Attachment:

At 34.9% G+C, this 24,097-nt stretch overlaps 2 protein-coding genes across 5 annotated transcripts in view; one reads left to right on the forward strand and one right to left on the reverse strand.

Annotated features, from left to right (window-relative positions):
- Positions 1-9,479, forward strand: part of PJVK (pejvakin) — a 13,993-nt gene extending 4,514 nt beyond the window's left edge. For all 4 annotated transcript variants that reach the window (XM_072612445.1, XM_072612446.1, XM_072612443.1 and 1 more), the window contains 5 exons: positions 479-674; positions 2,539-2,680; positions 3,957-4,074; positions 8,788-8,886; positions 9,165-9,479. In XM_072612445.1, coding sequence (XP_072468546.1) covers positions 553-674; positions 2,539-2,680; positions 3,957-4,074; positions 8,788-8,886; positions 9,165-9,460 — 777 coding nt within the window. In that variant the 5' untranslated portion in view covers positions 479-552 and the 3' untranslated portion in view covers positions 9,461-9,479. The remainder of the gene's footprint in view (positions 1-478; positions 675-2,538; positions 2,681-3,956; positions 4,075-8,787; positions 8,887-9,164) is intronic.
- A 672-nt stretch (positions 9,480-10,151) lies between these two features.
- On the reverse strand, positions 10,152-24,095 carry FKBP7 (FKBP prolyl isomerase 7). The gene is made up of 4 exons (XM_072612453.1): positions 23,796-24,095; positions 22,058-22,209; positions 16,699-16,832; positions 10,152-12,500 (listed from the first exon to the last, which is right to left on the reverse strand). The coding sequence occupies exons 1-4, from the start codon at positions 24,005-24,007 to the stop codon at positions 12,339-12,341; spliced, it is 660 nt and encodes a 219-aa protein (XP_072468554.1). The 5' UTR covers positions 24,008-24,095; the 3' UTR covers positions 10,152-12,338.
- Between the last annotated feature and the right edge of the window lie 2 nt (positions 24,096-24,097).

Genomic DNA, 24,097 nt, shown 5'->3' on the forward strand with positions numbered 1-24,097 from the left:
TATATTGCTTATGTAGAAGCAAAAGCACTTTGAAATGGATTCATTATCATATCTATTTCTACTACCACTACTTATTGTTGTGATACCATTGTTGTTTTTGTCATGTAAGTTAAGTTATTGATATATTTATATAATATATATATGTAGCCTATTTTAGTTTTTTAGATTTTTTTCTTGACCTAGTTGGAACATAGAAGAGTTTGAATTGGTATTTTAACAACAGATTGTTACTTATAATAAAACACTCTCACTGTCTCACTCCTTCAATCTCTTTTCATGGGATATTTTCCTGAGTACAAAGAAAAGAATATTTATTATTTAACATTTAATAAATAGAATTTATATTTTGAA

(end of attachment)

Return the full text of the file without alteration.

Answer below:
At 34.9% G+C, this 24,097-nt stretch overlaps 2 protein-coding genes across 5 annotated transcripts in view; one reads left to right on the forward strand and one right to left on the reverse strand.

Annotated features, from left to right (window-relative positions):
- Positions 1-9,479, forward strand: part of PJVK (pejvakin) — a 13,993-nt gene extending 4,514 nt beyond the window's left edge. For all 4 annotated transcript variants that reach the window (XM_072612445.1, XM_072612446.1, XM_072612443.1 and 1 more), the window contains 5 exons: positions 479-674; positions 2,539-2,680; positions 3,957-4,074; positions 8,788-8,886; positions 9,165-9,479. In XM_072612445.1, coding sequence (XP_072468546.1) covers positions 553-674; positions 2,539-2,680; positions 3,957-4,074; positions 8,788-8,886; positions 9,165-9,460 — 777 coding nt within the window. In that variant the 5' untranslated portion in view covers positions 479-552 and the 3' untranslated portion in view covers positions 9,461-9,479. The remainder of the gene's footprint in view (positions 1-478; positions 675-2,538; positions 2,681-3,956; positions 4,075-8,787; positions 8,887-9,164) is intronic.
- A 672-nt stretch (positions 9,480-10,151) lies between these two features.
- On the reverse strand, positions 10,152-24,095 carry FKBP7 (FKBP prolyl isomerase 7). The gene is made up of 4 exons (XM_072612453.1): positions 23,796-24,095; positions 22,058-22,209; positions 16,699-16,832; positions 10,152-12,500 (listed from the first exon to the last, which is right to left on the reverse strand). The coding sequence occupies exons 1-4, from the start codon at positions 24,005-24,007 to the stop codon at positions 12,339-12,341; spliced, it is 660 nt and encodes a 219-aa protein (XP_072468554.1). The 5' UTR covers positions 24,008-24,095; the 3' UTR covers positions 10,152-12,338.
- Between the last annotated feature and the right edge of the window lie 2 nt (positions 24,096-24,097).

Genomic DNA, 24,097 nt, shown 5'->3' on the forward strand with positions numbered 1-24,097 from the left:
TATATTGCTTATGTAGAAGCAAAAGCACTTTGAAATGGATTCATTATCATATCTATTTCTACTACCACTACTTATTGTTGTGATACCATTGTTGTTTTTGTCATGTAAGTTAAGTTATTGATATATTTATATAATATATATATGTAGCCTATTTTAGTTTTTTAGATTTTTTTCTTGACCTAGTTGGAACATAGAAGAGTTTGAATTGGTATTTTAACAACAGATTGTTACTTATAATAAAACACTCTCACTGTCTCACTCCTTCAATCTCTTTTCATGGGATATTTTCCTGAGTACAAAGAAAAGAATATTTATTATTTAACATTTAATAAATAGAATTTATATTTTGAA